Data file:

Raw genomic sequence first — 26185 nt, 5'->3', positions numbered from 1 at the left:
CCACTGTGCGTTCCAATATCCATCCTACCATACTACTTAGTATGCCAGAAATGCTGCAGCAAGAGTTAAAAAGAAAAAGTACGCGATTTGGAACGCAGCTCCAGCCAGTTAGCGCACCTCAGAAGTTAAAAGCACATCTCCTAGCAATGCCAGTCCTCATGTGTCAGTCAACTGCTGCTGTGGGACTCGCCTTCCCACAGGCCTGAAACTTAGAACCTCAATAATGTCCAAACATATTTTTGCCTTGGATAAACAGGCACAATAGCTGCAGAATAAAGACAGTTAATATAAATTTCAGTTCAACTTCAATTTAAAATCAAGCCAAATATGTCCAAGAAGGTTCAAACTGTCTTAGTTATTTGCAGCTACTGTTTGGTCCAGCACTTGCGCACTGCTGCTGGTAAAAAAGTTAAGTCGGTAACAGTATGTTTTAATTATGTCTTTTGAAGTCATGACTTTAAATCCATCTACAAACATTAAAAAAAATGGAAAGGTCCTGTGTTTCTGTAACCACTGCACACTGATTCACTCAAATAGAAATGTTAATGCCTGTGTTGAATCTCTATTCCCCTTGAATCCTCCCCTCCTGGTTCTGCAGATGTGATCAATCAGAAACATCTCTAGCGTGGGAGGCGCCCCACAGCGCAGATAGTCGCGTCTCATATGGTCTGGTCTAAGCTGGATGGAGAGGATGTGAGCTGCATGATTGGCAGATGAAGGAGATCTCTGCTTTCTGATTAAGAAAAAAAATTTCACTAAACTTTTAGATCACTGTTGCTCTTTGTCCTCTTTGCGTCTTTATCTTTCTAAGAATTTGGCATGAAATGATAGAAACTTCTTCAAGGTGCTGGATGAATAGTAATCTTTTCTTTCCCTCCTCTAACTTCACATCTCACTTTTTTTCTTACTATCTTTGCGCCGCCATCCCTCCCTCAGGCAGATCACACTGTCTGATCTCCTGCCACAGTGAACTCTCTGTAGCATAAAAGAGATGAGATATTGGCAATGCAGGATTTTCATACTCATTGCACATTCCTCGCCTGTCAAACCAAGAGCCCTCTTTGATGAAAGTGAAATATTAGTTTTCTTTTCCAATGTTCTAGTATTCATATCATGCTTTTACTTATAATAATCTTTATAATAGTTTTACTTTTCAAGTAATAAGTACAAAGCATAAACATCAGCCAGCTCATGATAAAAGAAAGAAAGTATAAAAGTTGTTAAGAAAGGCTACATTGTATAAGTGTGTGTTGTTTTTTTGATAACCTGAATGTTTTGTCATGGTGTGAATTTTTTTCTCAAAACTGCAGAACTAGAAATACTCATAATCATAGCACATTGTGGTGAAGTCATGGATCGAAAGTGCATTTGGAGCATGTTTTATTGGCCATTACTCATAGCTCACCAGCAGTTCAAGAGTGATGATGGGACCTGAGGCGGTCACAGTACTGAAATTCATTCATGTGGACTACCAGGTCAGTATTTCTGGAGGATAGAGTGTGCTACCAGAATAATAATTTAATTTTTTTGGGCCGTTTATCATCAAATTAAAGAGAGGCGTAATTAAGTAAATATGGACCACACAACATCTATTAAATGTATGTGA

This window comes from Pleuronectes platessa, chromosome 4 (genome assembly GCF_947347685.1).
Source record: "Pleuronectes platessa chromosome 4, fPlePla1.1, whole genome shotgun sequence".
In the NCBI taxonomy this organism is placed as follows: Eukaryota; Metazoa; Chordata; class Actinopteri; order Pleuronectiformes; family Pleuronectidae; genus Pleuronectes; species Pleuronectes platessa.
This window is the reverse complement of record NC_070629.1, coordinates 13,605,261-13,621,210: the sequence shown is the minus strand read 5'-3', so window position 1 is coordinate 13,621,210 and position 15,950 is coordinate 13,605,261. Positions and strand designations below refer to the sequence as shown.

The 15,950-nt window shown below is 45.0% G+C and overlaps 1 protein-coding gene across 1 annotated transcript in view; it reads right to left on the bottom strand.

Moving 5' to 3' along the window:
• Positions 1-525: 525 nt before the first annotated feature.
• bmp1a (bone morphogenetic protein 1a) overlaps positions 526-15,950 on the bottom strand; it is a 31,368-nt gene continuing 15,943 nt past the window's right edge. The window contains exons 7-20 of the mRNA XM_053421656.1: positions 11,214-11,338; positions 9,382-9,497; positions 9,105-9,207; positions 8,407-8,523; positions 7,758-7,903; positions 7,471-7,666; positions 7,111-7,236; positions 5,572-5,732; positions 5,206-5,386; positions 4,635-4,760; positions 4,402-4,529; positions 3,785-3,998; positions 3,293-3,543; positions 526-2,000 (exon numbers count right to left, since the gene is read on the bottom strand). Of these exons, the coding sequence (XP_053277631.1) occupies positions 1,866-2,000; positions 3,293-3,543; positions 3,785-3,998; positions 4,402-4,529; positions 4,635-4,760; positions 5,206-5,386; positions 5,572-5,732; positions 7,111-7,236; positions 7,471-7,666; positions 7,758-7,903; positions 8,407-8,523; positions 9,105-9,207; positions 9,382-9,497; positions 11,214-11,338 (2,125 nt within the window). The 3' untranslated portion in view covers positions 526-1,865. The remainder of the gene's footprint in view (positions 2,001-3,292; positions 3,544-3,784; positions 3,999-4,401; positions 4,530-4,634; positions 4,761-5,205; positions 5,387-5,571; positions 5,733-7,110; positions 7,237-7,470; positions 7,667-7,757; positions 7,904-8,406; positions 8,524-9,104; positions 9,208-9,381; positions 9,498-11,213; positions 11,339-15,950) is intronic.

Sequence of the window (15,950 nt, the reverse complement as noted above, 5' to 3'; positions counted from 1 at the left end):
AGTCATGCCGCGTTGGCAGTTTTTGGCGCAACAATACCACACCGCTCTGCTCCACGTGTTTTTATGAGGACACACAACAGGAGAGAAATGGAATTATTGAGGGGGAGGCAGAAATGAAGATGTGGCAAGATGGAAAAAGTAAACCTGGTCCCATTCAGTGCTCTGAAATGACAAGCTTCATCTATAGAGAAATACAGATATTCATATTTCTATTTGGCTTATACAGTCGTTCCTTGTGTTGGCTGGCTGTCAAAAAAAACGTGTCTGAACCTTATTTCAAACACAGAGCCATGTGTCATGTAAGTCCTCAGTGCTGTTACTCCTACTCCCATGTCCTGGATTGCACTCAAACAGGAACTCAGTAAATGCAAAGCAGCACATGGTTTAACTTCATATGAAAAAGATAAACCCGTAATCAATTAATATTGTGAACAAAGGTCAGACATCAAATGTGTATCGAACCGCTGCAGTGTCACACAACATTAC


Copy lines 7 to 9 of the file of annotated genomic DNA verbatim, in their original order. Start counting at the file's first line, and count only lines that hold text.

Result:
The 15,950-nt window shown below is 45.0% G+C and overlaps 1 protein-coding gene across 1 annotated transcript in view; it reads right to left on the bottom strand.

Moving 5' to 3' along the window:
• Positions 1-525: 525 nt before the first annotated feature.